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Towards real-time fluid dynamics simulation: a data-driven NN-MPS method and its implementation
Towards real-time fluid dynamics simulation: a data-driven NN-MPS method and its implementation
Yao, Qinghe; Wang, Zhuolin; Zhang, Yi; Li, Zijie; Jiang, Junyang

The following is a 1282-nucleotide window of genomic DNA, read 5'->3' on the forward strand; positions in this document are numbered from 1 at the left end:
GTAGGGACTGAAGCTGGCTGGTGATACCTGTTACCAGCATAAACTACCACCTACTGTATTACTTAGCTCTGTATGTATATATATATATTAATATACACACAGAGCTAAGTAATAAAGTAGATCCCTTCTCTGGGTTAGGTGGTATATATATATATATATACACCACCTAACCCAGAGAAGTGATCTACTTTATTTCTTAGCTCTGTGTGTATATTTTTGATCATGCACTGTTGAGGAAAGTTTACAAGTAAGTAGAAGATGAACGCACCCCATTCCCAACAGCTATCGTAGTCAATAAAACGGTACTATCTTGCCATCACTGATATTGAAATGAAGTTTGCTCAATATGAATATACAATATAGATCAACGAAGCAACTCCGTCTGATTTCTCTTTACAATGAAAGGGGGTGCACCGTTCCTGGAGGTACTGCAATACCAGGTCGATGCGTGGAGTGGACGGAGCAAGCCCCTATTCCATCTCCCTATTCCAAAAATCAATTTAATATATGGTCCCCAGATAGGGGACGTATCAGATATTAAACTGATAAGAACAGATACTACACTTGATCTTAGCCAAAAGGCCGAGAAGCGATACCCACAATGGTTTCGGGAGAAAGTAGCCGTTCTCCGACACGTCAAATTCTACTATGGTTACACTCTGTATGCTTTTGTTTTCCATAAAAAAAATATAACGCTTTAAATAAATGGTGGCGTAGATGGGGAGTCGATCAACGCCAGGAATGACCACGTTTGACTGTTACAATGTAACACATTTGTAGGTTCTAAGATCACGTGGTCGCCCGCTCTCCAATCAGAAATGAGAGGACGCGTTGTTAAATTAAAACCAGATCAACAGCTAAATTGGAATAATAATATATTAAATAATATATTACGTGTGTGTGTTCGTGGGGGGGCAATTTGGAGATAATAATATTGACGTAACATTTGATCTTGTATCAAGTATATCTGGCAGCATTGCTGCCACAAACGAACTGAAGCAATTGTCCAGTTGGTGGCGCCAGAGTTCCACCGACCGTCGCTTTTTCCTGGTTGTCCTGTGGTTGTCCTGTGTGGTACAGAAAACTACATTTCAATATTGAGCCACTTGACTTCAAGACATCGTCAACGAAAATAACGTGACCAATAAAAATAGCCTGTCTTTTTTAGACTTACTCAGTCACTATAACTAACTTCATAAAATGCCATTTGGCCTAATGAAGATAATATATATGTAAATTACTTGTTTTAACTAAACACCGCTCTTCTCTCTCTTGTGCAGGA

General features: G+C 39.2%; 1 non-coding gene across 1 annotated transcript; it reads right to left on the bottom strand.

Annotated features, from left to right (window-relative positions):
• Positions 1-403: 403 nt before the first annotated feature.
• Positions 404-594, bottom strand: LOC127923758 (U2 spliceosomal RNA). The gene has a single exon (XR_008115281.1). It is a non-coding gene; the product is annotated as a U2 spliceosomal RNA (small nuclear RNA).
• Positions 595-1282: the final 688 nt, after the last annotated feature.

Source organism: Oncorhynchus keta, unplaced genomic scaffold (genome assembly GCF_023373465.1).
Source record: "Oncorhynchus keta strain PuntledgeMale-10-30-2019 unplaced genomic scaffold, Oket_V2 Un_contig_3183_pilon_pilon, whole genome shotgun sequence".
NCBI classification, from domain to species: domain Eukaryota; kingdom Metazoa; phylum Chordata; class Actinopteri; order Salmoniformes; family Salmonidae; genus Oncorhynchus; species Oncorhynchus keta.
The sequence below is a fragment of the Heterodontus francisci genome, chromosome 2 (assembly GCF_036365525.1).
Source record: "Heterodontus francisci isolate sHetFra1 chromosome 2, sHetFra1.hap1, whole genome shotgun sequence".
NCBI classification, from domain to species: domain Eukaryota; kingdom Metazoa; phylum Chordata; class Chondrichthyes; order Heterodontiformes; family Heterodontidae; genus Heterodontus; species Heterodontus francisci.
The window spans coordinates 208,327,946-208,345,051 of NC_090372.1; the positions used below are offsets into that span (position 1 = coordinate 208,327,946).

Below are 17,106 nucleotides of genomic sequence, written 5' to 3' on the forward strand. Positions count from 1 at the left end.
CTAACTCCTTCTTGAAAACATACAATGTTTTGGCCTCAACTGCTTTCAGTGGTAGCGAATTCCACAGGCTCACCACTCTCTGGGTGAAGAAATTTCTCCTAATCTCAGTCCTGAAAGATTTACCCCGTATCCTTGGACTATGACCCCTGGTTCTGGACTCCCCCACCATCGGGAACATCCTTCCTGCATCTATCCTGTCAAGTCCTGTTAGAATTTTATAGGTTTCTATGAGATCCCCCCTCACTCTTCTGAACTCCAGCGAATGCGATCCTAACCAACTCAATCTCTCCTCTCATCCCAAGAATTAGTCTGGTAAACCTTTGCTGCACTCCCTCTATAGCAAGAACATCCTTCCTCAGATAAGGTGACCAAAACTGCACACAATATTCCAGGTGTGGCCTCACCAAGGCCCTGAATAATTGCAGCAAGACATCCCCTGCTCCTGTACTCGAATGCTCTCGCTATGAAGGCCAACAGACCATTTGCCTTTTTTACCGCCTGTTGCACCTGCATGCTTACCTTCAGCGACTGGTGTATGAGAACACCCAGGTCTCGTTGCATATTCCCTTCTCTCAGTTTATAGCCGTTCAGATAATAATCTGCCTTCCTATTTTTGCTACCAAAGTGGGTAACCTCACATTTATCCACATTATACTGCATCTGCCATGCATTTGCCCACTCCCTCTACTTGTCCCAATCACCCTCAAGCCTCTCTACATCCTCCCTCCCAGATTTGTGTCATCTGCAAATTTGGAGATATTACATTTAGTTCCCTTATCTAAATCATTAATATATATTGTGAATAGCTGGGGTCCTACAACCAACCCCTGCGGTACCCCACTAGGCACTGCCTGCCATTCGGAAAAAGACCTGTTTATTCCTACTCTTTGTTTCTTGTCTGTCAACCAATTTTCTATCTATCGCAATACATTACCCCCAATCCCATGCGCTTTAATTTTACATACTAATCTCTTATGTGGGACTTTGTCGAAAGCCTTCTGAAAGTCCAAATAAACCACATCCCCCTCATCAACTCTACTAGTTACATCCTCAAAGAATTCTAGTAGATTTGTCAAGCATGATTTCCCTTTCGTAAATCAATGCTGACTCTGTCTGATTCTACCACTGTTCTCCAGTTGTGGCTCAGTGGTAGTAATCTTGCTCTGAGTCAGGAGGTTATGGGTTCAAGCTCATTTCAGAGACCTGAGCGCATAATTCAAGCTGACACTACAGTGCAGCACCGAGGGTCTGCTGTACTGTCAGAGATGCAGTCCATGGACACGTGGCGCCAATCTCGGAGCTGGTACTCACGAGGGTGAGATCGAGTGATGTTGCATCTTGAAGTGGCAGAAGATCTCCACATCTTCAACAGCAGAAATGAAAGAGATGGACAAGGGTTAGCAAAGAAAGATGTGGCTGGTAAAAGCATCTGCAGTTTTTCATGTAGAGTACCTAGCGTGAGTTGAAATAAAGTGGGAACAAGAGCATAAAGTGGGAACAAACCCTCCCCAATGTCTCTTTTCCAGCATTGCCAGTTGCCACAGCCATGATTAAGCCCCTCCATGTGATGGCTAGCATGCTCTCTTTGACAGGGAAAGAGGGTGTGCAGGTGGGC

MATHEMATICAL AND COMPUTER MODELLING OF DYNAMICAL SYSTEMS 2023, VOL. 29, NO. 1, 95–115 https://doi.org/10.1080/13873954.2023.2184835 Towards real-time fluid dynamics simulation: a data-driven NN-MPS method and its implementation Qinghe Yao, Zhuolin Wang, Yi Zhang, Zijie Li and Junyang Jiang Sun Yat-Sen University, School of Aeronautics and Astronautics, Shenzhen, China ABSTRACT ARTICLE HISTORY Received 18 July 2022 In this work, we construct a data-driven model to address the Accepted 21 February 2023 computing performance problem of the moving particle semi- implicit method by combining the physics intuition of the method KEYWORDS with a machine-learning algorithm. A fully connected artificial Data-driven; Lagrangian neural network is implemented to solve the pressure Poisson equa- particle method; edge tion, which is reformulated as a regression problem. We design computing context-based feature vectors for particle-based on the Poisson equation. The neural network maintains the original particle meth- od’s accuracy and stability, while drastically accelerates the pres- sure calculation. It is very suitable for GPU parallelization, edge computing scenarios and real-time simulations. 1. Introduction The moving particle semi-implicit (MPS) method, initially proposed by Koshizuka and Oka , was developed to solve the Navier–Stokes equations in the Lagrangian framework for incompressible viscous flows. It is essentially a fractional step method that consists of the split of each time step into two steps of prediction and the correction. The MPS method improves the accuracy and stability of the pressure calculation compared to many other particle methods that calculate pressure explicitly, like the smooth particle hydrodynamics (SPH) . Giving the stability of the pressure calculation and the convenience of dealing with free-surface boundary conditions, MPS are widely implemented to address problems like haemodynamics simulations , large-scale simulations on geographical phenomena  and analysis on material processing . However, accuracy comes at the cost of computational resources and time. In the MPS scheme, the pressure of the next frame is derived from solving the pressure Poisson equation. The preconditioned conjugate gra- dient (PCG) method or the incomplete Cholesky conjugate gradient (ICCG) method is usually used to solve the discrete pressure Poisson equation and requires enormous computational resources as the number of particles is large. This is also discussed in . Generally speaking, these iterative methods are not suitable for the GPU parallelization. Hence, large-scale simulations using MPS are difficult without high-performance CPU clusters; it prohibits MPS from being widely employed as a desktop tool for engineers. A modified method, the explicit MPS method , has been proposed to make the solving CONTACT Qinghe Yao firstname.lastname@example.org School of Aeronautics and Astronautics, Sun Yat-Sen University, Shenzhen, China © 2023 The Author(s). Published by Informa UK Limited, trading as Taylor & Francis Group. This is an Open Access article distributed under the terms of the Creative Commons Attribution License (http://creativecommons.org/ licenses/by/4.0/), which permits unrestricted use, distribution, and reproduction in any medium, provided the original work is properly cited. 96 Q. YAO ET AL. process more suitable for the GPU parallelization and to reduce the computational cost. It calculates the pressure explicitly; the calculation of each particle is independent and, thus, can be carried out on different threads simultaneously. However, the explicit calculation mode is susceptible to the time step value and is less stable compared to the implicit mode. With excellent computing power (especially in GPU) and sophisticated AI hardware technologies, data-driven methods are now gaining more and more attention. In areas like computer vision, natural language processing and machine learning, they have been proven to be very effective. Apart from these well-known implementations, machine learning can also be employed to address the physics problem. Many data-driven models are used in fluid dynamics where most of them manage to reduce the computational cost. A common idea is the model reduction techniques, for example see [8–12]. They project the Navier–Stokes equations into the low-dimensional space. With a decrease in the representation completeness, they can bring considerable speed-up to the problem. For Lagrangian particle fluid simulations, the random forest technique  is implemented to predict each particle’s acceleration with a context-based feature vector as the input. It does not require an iterative solver and attains a real-time calculation speed. In , an efficient and lightweight cheap neural network architecture is used to predict fluid dynamics and to generate realistic animations. In , the physics-informed neural network (PINN) is used for the neural particle method. For Eulerian grid-based simulations, neural networks  and convolutional neural networks  have been implemented to replace traditional pressure projection methods. These data-driven methods significantly reduce the compu- tational cost, produce a realistic fluid-like effect and shed light on building high-fidelity data-driven models for fluid simulations. We are interested in gaining the physics intuition from MPS such that the constructed data-driven model can accelerate the calculation, save computational resources, and generate reliable results for engineering problems. In this paper, we employ an artificial neural network (NN) to address the computa- tional cost problem in the original MPS method. We reformulate the pressure Poisson equation as a regression problem depending on the context-based feature vector we designed. The training data are generated using the original MPS method with a conjugate gradient (CG) solver. The MPS method with a neural network (NN-MPS) we proposed can significantly improve the efficiency of the pressure calculation as it is free of iterations used, for example, in the CG method. Also, the calculation of each particle is independent; the computation can be easily parallelized. We compare the performance of NN-MPS and MPS using a dam collapse problem with experimental results from Martin and Moyce , which demonstrates the accuracy of NN-MPS. We also test NN-MPS on several other scenes. These results show that NN-MPS has a robust performance and can significantly improve the calculation speed. At the same time, we also deploy NN-MPS on edge computing devices with AI chips to verify the possibility of achieving higher performance on AI devices and to demonstrate its potential for real-time applications. 2. Moving particle semi-implicit method 2.1. Governing equation In the MPS scheme, the governing equations for incompressible viscous flow simulations are the continuity and the Navier–Stokes equations: MATHEMATICAL AND COMPUTER MODELLING OF DYNAMICAL SYSTEMS 97 Dρ ¼ 0; Dt Du ∇p ¼ þ ν∇ uþ g; Dt ρ where is the material derivative for time, u is velocity, g is the external body force per Dt unit mass, ρ and ν are the density and kinematic viscosity, respectively. 2.2. Kernel function and particle number density The kernel function describes how a particle interacts with others in its vicinity. In this work, we adopt the same kernel function from the original MPS method, see . The radius of the interaction area is determined by the parameter r , 1; ð0 � r< r Þ wðrÞ ¼ : 0 ðr � rÞ Particle number density at coordinate r , where the particle i is located, is defined by N ¼ wðjr r jÞ: i j i j� i If the incompressible condition is satisfied, the particle number density should be constant N . 2.3. Discrete differential operators A gradient vector between two particles i and j having scalar quantities ϕ and ϕ at i j coordinates r and r is defined  as i j " # ϕ minðϕÞ j i h∇ϕi ¼ ðr r Þwðjr r jÞ ; j i j i i 2 jr r j j i j� i where d is the dimension of the space, minðϕÞ denotes the minimum value of a scalar quantity ϕ among the neighbouring particles of particle i. Similarly, a divergence scalar quantity between two particles i and j having vector ~ ~ quantities ϕ and ϕ at coordinates r and r can be defined as i j i j " # D E ~ ~ ϕ ϕ j i ∇� ϕ ¼ ðr r Þwðjr r jÞ : j i j i i N jr r j j i j� i The Laplacian model is derived from solving a diffusion equation, i.e. � � 2d ∇ ϕ ¼ ðϕ ϕÞwðjr r jÞ; j i j i i 0 N λ j� i where the normalization parameter λ is given by 98 Q. YAO ET AL. wðrÞr dv λ ¼ ; wðrÞdv where V denotes the neighbourhood of particle i. 2.4. Boundary condition and searching neighbour particles In the MPS method, dynamic boundary conditions are imposed to deal with the free- surface. The particle number density is smaller for particles in the vicinity of free-surface because their neighbourhoods include empty air regions. Particles satisfying the follow- ing criteria are considered as on the free-surface. � 0 N < βN ; where β in this work is selected to be β ¼ 0:97. In the pressure calculation, the dynamic free-surface condition is satisfied by setting the pressure of free-surface particles to be zero, which equals the atmospheric pressure. For the wall boundary condition, as shown in Figure 1, two layers of wall particles are placed along the solid boundary, surrounded by two layers of ghost particles. For the pressure calculation, the wall particles are used; they interact with nearby fluid particles, while their positions keep stationary. The ghost particles are only taken into considera- tion for calculating the particle number density to avoid that wall particles are identified to free-surface particles. Many steps of the MPS method requires neighbour particles searching. Three search- ing techniques are commonly used in particle methods. They are the linear scanning, the linked-list searching , and the tree searching . In this work, we use the linked-list searching technique. The linked-list searching places a temporary grid on the calculation region, and particles are assigned to different cells. Particles in the same or adjacent cells are considered. Figure 1. The arrangement of particles near the wall. MATHEMATICAL AND COMPUTER MODELLING OF DYNAMICAL SYSTEMS 99 2.5. Velocity update scheme The MPS method is a predictor-corrector method for the velocity, which includes three main steps . Firstly, it transits particles using viscosity force, body forces, and applies then collision detection. � n 2 n u ¼u þðν∇ u þgÞΔt; i i � n � r ¼r þ u : i i i Secondly, it calculates the source term and the coefficient matrix using the temporary � � location r and the temporary velocity u and solves the pressure Poisson equation. We i i use the modified source term from Lee et al. , 0 � ρ ρ N N 2 nþ1 � i ∇ p ¼ ð1 γÞ ∇� u þ γ ; i i 2 0 Δt Δt N � � where u denotes the temporary velocity of particle i, N is the temporary particle i i number density of particle i, γ is a blending parameter ranging from 0.0 to 1.0. Based on our numerical tests, we set γ ¼ 0:2. nþ1 � Finally, it uses the predicted pressure p to update the temporary velocity u and temporary location r , i.e. Δt nþ1 � nþ1 u ¼ u ∇p ; i i i nþ1 � � nþ1 r ¼ r þ ðu þ u ÞΔt: i i i i 3. A data driven pressure model 3.1. Modelling of incompressibility using a data-driven pressure projection In the MPS method, the calculation of pressure uses the continuity equation and the � 0 method keeps the particle number density N to be constant N . The discrete Poisson equation of pressure for particle i is ( ) � � 0 0 � 1 N λ ρ ρ N N � i p ¼ p wðjr r jÞ ð1 γÞ ∇� u þ γ : i j j j � 2 0 N 2d Δt Δt N j� i Since it is based on the interaction between the particle and it neighbour particles, it has to be solved globally (simultaneously for all particles), which brings challenges to the parallelization. Also, for large-scale problems, solving large sparse systems can be expen- sive. To address this problem, we design a data-driven model to efficiently carry out the pressure calculation while maintaining the robustness and stability. We reformulate the pressure projection step as a data-driven regression problem. The machine learning model used in this work is the neural network. However, it relies on the initialization of weight parameters, and many of its mechanism is still not so well understood. Yet, its capability of extracting, transforming low-level features and fitting nonlinear function makes it an excellent choice to serve as a regressor. 100 Q. YAO ET AL. To ensure the robustness and accuracy of the neural network, choosing an appropriate representation for the model’s input is very important. In traditional data-driven model- ling problems, techniques like principle components analysis (PCA) are implemented to derive representative feature of the input data. Since the issue addressed here is physics- informed, the construction of the feature vector can be referred to the original MPS method. In the pressure Poisson equation, we have " # 0 � X X 2d ρ ρ N N � i ðp wðjr r jÞÞ